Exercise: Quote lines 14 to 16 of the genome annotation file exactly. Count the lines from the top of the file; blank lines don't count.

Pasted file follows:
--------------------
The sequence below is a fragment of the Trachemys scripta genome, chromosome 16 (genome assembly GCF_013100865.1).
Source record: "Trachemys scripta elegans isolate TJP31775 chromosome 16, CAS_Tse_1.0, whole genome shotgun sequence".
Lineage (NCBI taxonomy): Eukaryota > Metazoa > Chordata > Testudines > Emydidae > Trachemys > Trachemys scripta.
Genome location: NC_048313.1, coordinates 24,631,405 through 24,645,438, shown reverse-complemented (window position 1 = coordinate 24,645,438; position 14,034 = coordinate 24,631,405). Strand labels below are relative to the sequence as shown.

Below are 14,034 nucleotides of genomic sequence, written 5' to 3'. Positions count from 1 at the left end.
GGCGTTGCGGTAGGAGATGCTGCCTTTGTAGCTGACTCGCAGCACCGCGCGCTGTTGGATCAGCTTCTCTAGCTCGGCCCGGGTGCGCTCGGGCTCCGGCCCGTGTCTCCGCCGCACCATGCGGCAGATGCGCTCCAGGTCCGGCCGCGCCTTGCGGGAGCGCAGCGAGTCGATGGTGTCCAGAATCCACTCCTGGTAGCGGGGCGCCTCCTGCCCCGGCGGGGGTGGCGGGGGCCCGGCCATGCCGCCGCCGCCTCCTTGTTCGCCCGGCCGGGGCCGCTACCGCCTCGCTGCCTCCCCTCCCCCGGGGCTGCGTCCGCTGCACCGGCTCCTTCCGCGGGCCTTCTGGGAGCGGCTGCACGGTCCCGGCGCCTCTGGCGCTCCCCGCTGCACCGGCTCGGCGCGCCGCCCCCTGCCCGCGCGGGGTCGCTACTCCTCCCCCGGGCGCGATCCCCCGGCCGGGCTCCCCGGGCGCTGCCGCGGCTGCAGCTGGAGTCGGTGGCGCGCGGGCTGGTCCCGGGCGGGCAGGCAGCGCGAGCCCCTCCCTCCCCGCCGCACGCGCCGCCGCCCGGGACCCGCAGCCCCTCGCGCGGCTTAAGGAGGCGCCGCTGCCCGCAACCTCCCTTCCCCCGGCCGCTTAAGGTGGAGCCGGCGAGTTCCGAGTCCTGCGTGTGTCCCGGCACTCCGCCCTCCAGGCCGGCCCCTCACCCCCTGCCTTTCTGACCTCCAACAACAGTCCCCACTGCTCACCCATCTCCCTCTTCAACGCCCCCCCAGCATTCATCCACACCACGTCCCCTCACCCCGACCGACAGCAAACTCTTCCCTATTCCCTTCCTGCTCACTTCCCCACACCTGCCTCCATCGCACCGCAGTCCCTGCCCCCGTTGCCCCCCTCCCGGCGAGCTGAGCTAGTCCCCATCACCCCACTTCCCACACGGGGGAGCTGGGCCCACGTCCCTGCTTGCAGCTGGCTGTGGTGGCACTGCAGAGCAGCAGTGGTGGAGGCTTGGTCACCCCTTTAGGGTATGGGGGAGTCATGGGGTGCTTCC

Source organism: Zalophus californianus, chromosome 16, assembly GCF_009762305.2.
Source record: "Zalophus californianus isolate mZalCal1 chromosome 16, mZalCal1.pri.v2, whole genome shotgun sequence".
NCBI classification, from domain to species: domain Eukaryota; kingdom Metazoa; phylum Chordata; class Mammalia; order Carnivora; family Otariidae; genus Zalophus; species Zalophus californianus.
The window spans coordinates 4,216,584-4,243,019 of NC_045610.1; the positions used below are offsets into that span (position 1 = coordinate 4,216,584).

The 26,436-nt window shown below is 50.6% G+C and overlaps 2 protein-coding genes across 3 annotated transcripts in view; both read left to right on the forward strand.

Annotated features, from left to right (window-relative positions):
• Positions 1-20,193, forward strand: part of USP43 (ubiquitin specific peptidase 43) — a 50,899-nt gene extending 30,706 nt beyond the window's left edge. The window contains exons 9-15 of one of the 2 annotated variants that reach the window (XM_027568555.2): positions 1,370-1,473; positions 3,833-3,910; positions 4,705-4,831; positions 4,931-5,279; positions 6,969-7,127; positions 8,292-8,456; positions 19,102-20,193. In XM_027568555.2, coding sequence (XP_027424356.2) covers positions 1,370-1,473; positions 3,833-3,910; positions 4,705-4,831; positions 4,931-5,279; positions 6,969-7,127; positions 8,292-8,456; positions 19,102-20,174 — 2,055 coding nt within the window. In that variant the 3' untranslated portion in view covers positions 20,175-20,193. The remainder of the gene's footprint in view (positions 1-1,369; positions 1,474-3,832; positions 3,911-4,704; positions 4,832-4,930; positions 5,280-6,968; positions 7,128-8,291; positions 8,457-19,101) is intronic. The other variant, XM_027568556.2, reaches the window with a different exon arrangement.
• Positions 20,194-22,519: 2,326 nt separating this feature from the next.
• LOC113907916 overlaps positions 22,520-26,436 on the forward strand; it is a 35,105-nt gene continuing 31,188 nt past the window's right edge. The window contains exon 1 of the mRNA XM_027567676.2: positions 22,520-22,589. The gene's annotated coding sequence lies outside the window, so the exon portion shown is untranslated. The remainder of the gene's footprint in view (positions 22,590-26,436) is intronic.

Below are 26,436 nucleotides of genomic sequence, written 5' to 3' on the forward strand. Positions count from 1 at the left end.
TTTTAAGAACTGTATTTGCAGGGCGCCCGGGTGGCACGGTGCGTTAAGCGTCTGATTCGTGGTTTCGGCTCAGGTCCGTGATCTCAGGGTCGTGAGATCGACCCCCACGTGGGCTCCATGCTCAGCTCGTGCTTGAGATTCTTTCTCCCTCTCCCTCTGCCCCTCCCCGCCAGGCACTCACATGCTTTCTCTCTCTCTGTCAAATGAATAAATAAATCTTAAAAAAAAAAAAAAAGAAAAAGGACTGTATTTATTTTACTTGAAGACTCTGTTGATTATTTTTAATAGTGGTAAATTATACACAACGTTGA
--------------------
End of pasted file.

• Positions 20,194-22,519: 2,326 nt separating this feature from the next.
• LOC113907916 overlaps positions 22,520-26,436 on the forward strand; it is a 35,105-nt gene continuing 31,188 nt past the window's right edge. The window contains exon 1 of the mRNA XM_027567676.2: positions 22,520-22,589. The gene's annotated coding sequence lies outside the window, so the exon portion shown is untranslated. The remainder of the gene's footprint in view (positions 22,590-26,436) is intronic.

Below are 26,436 nucleotides of genomic sequence, written 5' to 3' on the forward strand. Positions count from 1 at the left end.